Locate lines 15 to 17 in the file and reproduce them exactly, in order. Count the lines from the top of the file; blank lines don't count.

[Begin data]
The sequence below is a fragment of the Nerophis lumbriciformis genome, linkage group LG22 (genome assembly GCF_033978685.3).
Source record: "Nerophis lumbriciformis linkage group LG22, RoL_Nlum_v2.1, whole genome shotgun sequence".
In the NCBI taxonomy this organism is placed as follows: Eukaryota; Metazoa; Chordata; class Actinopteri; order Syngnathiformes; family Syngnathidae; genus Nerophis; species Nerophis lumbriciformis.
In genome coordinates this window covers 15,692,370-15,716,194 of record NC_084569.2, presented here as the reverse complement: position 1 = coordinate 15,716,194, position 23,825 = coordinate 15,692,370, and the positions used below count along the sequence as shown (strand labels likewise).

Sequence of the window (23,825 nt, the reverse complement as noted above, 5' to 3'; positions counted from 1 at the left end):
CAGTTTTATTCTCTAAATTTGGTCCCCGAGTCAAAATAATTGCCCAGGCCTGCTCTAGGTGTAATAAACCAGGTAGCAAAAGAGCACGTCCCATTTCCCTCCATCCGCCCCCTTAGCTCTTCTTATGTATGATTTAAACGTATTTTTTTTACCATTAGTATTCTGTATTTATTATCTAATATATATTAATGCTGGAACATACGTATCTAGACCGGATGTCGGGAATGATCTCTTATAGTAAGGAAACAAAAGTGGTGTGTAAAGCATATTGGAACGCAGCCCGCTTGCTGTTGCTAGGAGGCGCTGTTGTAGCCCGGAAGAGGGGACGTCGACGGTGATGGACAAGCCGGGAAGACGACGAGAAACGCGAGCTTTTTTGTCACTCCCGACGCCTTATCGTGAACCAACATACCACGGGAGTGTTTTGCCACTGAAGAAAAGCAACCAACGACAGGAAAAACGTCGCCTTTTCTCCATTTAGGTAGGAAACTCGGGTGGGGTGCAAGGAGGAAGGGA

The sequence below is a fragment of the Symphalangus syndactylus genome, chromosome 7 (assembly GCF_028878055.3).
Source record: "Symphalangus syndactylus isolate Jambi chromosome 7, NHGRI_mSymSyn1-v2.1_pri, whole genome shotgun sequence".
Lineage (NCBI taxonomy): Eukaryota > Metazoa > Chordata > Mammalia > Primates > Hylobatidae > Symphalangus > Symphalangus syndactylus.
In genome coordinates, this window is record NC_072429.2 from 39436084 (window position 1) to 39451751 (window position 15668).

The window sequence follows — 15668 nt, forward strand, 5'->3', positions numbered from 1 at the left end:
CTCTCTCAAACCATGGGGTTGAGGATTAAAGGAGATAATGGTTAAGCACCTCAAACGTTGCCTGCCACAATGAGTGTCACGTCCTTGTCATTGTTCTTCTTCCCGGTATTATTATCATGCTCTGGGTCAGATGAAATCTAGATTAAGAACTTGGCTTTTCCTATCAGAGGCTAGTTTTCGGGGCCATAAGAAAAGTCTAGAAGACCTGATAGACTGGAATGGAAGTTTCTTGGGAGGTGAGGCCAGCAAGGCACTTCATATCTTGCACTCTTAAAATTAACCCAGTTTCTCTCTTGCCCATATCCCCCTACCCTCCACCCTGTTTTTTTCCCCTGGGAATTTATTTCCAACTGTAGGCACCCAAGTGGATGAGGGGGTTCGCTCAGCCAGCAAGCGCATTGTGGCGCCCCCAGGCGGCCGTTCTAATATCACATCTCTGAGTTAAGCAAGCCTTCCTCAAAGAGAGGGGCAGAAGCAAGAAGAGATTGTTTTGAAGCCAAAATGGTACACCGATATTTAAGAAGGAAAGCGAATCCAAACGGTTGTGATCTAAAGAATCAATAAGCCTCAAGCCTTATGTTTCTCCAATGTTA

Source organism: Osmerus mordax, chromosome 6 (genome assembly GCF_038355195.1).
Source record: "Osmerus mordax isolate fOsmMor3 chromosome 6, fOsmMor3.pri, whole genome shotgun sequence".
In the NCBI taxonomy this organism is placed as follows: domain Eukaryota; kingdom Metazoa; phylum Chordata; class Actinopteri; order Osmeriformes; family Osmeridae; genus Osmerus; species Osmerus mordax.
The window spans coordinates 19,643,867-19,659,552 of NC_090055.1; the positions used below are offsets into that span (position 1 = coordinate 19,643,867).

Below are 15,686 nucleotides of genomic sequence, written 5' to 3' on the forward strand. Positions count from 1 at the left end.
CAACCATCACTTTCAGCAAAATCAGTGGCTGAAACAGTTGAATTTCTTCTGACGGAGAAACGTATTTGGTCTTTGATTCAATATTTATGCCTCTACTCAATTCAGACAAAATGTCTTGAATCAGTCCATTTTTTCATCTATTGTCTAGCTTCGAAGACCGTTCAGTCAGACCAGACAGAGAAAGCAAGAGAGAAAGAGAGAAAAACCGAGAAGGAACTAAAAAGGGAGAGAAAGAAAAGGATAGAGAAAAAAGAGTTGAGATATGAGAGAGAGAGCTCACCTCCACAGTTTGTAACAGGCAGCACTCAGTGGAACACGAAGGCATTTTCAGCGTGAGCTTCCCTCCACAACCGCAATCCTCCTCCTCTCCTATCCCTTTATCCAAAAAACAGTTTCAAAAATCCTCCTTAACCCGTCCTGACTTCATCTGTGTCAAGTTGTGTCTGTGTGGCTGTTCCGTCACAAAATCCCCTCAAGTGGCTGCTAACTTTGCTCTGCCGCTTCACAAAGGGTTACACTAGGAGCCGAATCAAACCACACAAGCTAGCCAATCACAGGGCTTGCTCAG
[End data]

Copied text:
In the NCBI taxonomy this organism is placed as follows: domain Eukaryota; kingdom Metazoa; phylum Chordata; class Actinopteri; order Osmeriformes; family Osmeridae; genus Osmerus; species Osmerus mordax.
The window spans coordinates 19,643,867-19,659,552 of NC_090055.1; the positions used below are offsets into that span (position 1 = coordinate 19,643,867).

Below are 15,686 nucleotides of genomic sequence, written 5' to 3' on the forward strand. Positions count from 1 at the left end.